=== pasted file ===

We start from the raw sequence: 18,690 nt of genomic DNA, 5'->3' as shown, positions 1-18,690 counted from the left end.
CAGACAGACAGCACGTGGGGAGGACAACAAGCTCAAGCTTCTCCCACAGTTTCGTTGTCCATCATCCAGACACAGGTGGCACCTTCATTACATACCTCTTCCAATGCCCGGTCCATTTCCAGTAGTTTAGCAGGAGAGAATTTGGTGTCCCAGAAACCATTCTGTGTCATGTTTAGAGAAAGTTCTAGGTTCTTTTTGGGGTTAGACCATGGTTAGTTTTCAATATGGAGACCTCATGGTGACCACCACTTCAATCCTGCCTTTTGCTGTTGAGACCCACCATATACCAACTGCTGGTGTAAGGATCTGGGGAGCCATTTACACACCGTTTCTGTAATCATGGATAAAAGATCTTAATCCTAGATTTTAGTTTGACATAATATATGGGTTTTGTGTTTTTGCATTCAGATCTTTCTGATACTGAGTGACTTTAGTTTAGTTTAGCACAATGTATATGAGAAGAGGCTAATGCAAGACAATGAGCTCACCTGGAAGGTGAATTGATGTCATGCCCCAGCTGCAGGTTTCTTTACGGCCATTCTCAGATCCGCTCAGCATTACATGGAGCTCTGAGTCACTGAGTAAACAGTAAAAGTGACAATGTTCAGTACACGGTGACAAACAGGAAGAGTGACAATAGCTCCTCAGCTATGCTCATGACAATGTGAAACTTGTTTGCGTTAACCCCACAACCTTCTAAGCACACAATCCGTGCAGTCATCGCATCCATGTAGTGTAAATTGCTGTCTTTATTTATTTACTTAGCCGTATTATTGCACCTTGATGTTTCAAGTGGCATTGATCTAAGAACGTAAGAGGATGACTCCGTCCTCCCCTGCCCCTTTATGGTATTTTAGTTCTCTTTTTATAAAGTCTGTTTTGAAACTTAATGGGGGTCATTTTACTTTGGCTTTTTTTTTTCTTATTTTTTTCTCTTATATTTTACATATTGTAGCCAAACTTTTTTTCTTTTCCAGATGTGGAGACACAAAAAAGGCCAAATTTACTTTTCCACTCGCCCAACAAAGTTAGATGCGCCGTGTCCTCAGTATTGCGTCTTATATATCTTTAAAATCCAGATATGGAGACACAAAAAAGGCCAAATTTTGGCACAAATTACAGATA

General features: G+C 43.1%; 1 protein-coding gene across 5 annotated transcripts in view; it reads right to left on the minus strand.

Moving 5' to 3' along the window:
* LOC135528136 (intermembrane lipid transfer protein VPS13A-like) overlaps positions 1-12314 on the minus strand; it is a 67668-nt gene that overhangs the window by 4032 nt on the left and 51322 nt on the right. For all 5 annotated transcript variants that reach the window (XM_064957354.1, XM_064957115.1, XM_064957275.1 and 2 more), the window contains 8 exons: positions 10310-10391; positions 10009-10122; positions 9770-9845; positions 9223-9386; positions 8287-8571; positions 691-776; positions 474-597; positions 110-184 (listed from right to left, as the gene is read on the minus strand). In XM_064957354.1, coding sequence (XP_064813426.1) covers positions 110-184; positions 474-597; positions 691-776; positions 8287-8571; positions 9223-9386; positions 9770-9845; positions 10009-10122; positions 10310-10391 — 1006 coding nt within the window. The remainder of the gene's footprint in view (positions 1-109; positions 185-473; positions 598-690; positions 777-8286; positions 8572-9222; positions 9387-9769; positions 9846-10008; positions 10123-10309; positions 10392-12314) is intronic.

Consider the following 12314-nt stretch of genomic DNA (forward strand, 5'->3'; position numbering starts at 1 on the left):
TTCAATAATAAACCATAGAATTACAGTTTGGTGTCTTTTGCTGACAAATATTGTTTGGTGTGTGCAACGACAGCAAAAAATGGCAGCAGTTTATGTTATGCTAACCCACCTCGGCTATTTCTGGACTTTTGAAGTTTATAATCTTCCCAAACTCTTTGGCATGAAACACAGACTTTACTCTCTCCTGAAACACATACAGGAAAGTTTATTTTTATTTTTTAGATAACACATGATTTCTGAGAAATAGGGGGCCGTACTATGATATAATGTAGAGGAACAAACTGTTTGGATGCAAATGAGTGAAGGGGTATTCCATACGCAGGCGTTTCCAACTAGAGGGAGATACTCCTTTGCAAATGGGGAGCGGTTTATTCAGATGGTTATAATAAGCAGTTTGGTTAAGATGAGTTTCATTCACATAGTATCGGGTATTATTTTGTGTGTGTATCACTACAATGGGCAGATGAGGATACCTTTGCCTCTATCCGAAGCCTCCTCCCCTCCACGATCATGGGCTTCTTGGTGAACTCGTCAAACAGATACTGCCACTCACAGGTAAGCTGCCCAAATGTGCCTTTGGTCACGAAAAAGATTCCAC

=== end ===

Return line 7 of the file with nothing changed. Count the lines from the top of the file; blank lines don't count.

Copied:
TTCAATAATAAACCATAGAATTACAGTTTGGTGTCTTTTGCTGACAAATATTGTTTGGTGTGTGCAACGACAGCAAAAAATGGCAGCAGTTTATGTTATGCTAACCCACCTCGGCTATTTCTGGACTTTTGAAGTTTATAATCTTCCCAAACTCTTTGGCATGAAACACAGACTTTACTCTCTCCTGAAACACATACAGGAAAGTTTATTTTTATTTTTTAGATAACACATGATTTCTGAGAAATAGGGGGCCGTACTATGATATAATGTAGAGGAACAAACTGTTTGGATGCAAATGAGTGAAGGGGTATTCCATACGCAGGCGTTTCCAACTAGAGGGAGATACTCCTTTGCAAATGGGGAGCGGTTTATTCAGATGGTTATAATAAGCAGTTTGGTTAAGATGAGTTTCATTCACATAGTATCGGGTATTATTTTGTGTGTGTATCACTACAATGGGCAGATGAGGATACCTTTGCCTCTATCCGAAGCCTCCTCCCCTCCACGATCATGGGCTTCTTGGTGAACTCGTCAAACAGATACTGCCACTCACAGGTAAGCTGCCCAAATGTGCCTTTGGTCACGAAAAAGATTCCAC